DETROIT - Rumors that General Motors Corp. had decided to give up on its innovative EV1 battery-powered coupe have circulated for months. They started when word leaked early last year that equipment for the EV1's "production line" at GM's Lansing Craft Centre was being removed to make room for assembly of the Cadillac Eldorado, which has moved out of GM's Hamtramck facility and into the Craft Centre.

Then comments made by GM Vice Chairman Harry Pearce during the unveiling of the Precept hybrid car at the 2000 Detroit Auto Show seemed to confirm that GM's increasing focus on hybrid and fuel- cell technology would lead to a phasing out of the EV1, which is powered exclusively by batteries.

But Jeff Kuhlman, GM's director of energy and environmental communication, says the automaker will continue to sell EV1 through Saturn dealers in California and Arizona for the foreseeable future.

Inventory certainly won't be a problem: Saturn has enough vehicles in stock (about 400) to supply dealers for the next several years at current sales rates.

However, Mr. Kuhlman says current zero-emission mandates and possible new ones coming in other states still show there is a need for battery-powered cars.

And the EV1 continues to be improved, he adds. EV1s now coming off lease are being refurbished with improved lead-acid batteries that increase range from 40 to 50 miles (64 to 80 km) to between 75 and 95miles (120 to 153 km). New EV1s are available - at extra cost - with nickel metal hydride (NiMH) batteries that extend range to between 125 and 140 miles (201 and 225 km).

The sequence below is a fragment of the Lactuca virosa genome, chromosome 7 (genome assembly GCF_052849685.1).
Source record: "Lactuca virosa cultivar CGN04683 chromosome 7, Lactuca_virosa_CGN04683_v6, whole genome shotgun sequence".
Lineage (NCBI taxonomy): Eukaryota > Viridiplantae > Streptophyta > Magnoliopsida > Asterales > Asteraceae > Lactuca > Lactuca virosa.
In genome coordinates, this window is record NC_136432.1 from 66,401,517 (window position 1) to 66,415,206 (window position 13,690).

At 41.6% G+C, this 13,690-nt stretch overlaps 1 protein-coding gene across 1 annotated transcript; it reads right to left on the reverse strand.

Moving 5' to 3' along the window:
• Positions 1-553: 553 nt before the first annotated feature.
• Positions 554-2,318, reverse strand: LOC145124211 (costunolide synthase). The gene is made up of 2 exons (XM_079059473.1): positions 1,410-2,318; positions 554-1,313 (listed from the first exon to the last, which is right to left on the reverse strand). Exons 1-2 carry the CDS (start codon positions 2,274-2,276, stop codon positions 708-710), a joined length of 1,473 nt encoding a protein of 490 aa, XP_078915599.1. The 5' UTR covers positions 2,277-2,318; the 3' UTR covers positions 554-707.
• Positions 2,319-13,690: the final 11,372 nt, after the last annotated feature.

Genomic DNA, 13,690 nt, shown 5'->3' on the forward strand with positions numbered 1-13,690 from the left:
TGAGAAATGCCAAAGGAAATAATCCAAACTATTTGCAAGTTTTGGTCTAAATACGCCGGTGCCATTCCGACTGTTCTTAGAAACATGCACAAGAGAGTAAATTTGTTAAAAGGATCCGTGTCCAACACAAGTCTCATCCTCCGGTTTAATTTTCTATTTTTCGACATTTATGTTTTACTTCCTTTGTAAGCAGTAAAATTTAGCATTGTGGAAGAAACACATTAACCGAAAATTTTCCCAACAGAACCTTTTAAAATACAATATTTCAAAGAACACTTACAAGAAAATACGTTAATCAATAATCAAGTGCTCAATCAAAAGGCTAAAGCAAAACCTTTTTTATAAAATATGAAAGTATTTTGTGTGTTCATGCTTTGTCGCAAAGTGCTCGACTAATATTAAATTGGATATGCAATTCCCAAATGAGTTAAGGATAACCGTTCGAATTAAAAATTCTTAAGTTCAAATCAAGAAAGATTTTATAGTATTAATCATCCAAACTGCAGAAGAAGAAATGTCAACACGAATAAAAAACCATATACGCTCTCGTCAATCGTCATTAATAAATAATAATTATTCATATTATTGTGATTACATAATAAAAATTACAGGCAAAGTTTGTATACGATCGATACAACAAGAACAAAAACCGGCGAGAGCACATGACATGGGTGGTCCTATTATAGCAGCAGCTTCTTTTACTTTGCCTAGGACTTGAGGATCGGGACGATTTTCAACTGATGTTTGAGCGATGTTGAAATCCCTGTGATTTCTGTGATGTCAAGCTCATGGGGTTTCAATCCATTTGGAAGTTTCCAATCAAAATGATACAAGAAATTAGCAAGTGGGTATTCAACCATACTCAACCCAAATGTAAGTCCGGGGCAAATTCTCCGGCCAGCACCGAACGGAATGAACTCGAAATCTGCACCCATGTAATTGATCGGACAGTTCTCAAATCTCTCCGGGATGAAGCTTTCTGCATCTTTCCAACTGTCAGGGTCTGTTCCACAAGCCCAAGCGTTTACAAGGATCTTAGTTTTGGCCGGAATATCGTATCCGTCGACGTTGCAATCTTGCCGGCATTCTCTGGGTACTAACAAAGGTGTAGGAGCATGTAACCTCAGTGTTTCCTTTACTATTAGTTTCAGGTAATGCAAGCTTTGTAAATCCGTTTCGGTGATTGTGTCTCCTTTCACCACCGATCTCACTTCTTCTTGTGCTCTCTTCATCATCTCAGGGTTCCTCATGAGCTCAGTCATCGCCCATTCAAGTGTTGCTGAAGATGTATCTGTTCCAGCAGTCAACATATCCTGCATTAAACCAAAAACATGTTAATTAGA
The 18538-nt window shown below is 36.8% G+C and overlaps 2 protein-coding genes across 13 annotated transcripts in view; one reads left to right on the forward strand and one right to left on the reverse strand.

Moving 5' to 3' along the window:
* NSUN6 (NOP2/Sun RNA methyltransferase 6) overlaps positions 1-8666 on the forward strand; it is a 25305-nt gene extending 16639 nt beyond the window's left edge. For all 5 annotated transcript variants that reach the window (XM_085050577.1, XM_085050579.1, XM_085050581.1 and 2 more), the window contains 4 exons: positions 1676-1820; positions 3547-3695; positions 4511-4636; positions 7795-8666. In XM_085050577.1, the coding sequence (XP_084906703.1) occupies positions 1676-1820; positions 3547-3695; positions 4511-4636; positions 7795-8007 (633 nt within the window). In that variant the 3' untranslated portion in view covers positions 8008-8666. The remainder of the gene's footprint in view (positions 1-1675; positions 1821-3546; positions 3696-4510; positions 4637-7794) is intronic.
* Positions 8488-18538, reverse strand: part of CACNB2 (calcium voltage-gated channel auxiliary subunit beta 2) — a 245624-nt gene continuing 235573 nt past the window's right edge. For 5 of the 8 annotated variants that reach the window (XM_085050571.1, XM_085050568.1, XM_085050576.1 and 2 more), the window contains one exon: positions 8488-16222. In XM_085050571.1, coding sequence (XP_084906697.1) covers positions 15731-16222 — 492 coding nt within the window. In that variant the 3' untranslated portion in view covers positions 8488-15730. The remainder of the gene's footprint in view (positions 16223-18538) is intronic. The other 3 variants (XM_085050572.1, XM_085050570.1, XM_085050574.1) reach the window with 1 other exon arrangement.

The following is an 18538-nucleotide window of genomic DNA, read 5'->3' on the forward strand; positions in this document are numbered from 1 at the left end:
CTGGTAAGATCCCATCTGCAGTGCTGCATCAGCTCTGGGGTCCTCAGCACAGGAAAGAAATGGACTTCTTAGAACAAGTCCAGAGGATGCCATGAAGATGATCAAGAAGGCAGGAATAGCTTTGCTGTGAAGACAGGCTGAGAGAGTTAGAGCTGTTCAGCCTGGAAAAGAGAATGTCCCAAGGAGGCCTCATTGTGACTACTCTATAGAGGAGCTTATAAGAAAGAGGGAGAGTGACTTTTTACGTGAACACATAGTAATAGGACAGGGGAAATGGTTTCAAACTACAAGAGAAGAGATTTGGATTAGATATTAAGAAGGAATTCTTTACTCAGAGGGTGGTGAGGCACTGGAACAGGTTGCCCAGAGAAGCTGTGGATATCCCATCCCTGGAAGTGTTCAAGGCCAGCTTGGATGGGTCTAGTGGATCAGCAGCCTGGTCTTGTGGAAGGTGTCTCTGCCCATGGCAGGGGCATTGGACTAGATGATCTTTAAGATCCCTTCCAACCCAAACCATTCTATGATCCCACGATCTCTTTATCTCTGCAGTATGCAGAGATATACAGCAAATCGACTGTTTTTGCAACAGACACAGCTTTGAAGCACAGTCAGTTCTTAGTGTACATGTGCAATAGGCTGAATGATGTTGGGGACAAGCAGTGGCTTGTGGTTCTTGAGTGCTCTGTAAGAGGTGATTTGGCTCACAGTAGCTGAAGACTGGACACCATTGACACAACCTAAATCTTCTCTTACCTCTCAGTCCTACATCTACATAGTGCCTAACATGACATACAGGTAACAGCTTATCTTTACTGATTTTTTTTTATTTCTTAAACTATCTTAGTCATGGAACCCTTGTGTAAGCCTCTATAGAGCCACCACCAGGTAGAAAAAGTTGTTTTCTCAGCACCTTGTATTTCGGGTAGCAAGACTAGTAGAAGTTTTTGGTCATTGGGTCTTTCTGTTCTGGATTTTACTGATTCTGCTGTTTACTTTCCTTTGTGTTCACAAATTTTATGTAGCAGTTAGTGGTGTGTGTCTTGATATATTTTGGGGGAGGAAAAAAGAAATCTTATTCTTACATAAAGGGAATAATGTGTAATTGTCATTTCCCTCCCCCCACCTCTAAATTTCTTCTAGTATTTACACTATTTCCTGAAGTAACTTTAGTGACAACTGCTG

GM expected to sell several thousand EV1s per year, but despite attractive lease rates, it has moved only 600 since 1996.

The Ghost of Boss Kettering It may seem incongruous, but when General Motors Corp. organized e-GM last summer to lead it charging into the Internet, it chose one of its oldest facilities to house the group: The grimy, vintage-1929 Argonaut Building just south of the old GM Building in midtown Detroit. GM's headquarters and most of its operations have moved out of the area to new digs in the Renaissance Center. Mark T. Hogan, a GM vice president who heads e-GM, sees no problem with the choice. "Boss Kettering did a lot of great work in this building," he says, referring to Charles Kettering, the renowned inventor who created the revolutionary self-starter before World War I. "There's something synergistic about being here," says Mr. Hogan, apparently hoping the Boss's ghost will provide some inspiration. He says e-GM likely will move eventually to new - or at least newer - offices in metro Detroit. Meantime, e-GM's spartan 11th floor offices serve its purposes just fine, rust-belt image or not. With the herd instinct enticing more techies to the wonderful world of dotcom, is e-GM finding it tough to compete for talent? First, only one in 10 Internet startups survive, Mr. Hogan estimates, so some folks may be looking for jobs. Second, e-GM is relying on outside Internet experts for many of its needs. Finally, Mr. Hogan says he's gotten "an overwhelming response" among students at major universities he has visited, such as Harvard, MIT, Stanford and the University of Michigan. Still, e-GM may have to stretch - think juicy stock options and other enticements - to get the best prospects.